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Strategies In Managing Teacher Stress And Burnout In Schools

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Teachers don’t seem to command the respect that they used to 30 years ago. It seems that society, and kids in particular, don’t appreciate how important their role is in giving children the skills to be successful in adulthood. Not so long ago teachers would be addressed and ‘ma’am’ or ‘sir’ by their students but now are just as likely to be sworn at. There have been high profile stories of teachers being assaulted, raped and stabbed. Teaching has become a stressful job. This article will analyse why teaching has become so stressful and some strategies to manage stress and teacher burnout.

The number one reason why teaching has become more stressful is the kids. Controlling a large group of excitable youngsters has never been easy, so why is it more so today than it seemed to be ?

It seems that teachers are far more responsible for understanding and dealing with the psychological problems that their students bring into the classroom than ever before.

One example is dealing with children that have ADD (attention deficit disorder). Quite often one child with ADD can disrupt the class to the extent that the teacher cannot teach. This leads to increased stress on two levels. Firstly, the teacher feels they are failing in their duty to teach and, secondly, the class loses focus and becomes unmanageable.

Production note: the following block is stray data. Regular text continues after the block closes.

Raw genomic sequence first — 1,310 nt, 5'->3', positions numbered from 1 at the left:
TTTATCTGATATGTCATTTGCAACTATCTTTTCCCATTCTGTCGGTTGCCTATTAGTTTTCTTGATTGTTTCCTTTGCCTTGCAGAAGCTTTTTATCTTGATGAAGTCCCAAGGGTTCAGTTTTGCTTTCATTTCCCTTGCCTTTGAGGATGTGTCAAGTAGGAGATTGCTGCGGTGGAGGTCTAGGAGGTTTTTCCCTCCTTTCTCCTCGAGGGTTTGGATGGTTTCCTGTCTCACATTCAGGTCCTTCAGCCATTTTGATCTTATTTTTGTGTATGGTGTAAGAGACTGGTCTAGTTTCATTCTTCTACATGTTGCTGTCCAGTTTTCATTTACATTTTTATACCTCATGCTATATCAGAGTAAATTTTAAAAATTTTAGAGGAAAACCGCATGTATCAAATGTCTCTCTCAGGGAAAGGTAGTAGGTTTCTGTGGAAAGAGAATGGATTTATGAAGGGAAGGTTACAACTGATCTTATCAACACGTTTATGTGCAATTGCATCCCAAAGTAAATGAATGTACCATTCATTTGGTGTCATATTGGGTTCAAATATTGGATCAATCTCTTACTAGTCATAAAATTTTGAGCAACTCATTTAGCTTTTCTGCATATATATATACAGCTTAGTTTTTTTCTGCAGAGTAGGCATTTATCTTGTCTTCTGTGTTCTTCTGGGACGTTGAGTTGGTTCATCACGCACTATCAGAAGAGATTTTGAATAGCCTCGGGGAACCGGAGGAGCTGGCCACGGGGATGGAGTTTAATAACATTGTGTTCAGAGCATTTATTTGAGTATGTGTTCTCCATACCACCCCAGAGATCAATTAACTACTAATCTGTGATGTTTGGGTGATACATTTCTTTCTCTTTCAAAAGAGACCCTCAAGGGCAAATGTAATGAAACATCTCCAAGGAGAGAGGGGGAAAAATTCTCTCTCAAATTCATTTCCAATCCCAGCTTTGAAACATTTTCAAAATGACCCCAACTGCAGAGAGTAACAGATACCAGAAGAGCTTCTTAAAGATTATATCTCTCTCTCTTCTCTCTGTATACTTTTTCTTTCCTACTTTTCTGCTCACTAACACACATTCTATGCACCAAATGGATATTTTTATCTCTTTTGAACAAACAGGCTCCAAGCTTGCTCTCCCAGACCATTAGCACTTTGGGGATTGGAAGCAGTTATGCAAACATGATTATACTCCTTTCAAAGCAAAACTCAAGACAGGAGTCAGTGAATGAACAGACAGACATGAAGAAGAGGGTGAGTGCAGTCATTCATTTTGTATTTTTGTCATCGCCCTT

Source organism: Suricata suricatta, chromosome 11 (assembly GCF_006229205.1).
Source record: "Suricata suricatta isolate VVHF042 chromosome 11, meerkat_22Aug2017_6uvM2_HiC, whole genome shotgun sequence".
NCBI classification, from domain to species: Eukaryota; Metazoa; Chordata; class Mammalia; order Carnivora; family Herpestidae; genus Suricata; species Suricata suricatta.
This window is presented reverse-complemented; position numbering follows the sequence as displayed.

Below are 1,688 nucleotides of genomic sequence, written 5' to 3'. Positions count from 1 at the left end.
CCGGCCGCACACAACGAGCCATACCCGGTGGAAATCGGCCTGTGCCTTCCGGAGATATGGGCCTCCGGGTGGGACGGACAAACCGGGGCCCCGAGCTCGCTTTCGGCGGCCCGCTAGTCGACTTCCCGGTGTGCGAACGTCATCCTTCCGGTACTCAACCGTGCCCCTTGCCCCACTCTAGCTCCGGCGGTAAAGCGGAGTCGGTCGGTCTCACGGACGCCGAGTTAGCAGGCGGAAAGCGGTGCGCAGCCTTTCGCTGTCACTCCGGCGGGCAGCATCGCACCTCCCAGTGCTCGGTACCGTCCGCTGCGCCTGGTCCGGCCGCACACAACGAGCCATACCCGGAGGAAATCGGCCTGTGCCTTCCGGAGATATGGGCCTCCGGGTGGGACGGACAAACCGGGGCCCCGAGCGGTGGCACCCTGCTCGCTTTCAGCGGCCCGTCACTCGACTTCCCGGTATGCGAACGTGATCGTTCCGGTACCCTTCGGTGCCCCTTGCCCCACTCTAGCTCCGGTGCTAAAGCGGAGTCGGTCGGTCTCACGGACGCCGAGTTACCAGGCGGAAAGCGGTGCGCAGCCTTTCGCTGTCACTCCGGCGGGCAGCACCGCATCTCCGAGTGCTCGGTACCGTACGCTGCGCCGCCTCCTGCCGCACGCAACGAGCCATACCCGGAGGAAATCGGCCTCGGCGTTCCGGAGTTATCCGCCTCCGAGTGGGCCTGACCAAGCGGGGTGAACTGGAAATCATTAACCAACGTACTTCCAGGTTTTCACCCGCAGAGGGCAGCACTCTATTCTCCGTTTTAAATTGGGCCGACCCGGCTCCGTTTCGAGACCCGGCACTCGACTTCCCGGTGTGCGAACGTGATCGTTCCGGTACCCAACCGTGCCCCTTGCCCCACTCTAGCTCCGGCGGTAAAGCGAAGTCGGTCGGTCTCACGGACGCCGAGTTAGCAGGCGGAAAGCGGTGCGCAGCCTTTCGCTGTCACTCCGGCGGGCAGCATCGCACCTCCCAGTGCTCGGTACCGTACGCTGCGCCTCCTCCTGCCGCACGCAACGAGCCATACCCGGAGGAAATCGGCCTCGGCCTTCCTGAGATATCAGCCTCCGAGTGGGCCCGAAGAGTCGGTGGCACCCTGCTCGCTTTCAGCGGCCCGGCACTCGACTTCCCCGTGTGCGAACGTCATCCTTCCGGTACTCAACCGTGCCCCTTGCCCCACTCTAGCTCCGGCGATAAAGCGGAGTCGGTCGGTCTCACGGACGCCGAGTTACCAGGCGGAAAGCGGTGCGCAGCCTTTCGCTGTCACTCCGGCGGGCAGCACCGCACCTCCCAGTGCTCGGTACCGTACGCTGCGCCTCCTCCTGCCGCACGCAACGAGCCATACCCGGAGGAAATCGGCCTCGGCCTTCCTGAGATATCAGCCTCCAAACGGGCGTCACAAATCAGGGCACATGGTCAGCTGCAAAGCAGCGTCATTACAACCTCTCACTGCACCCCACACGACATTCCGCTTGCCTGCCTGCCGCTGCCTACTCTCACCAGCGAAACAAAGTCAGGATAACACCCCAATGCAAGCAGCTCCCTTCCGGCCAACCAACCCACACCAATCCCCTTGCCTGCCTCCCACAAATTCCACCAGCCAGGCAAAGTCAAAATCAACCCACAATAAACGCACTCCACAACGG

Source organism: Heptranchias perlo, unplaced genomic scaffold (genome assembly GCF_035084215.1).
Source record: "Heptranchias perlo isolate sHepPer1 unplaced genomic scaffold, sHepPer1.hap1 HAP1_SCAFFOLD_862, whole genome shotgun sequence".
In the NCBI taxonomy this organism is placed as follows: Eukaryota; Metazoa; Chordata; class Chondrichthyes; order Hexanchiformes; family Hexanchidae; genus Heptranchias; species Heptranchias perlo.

ADD is well recognised by teachers nowadays and they have more strategies to deal with the situation than before but these strategies have only been learned through trial and error and much stress. With new conditions being diagnosed all the time and more emphasis on dealing with children with these disorders at school it seems that an important strategy to relieve teacher stress is to have a responsive and informed support structure for teachers.

Most teachers are specialised in a particular field, mathematics, for example, and, whilst it is incumbent in their job description to develop skills in human psychology, it should not detract from their primary field of expertise. Consequently, it is important that schools have support networks that are skilled in human psychology and behavioural problems.

There should also be a strong ethic throughout the school, from principal to students, that the behavioural support network should and can be used for help and relief of problems. Teachers should be given seminars and instruction on the latest strategies for dealing with behavioural problems so that they remain informed and in control of their classrooms.

Other problems that can lead to teacher stress are a lack of adequate administration and organisation in the school. This requires a strong principal with a strong vision of how the school should be run. A run on from this would be a lack of adequate supplies. Teachers that lack board erasers, markers or anything that effects their ability to do the job will suffer from increased stress levels.

Most teachers enjoy teaching and get great satisfaction from seeing their students improve over time. This, in fact, is good for their stress level. When they are stopped from teaching, by reasons that they are not always qualified to deal with, then their frustration and stress levels increase.


Source by Adrian Whittle


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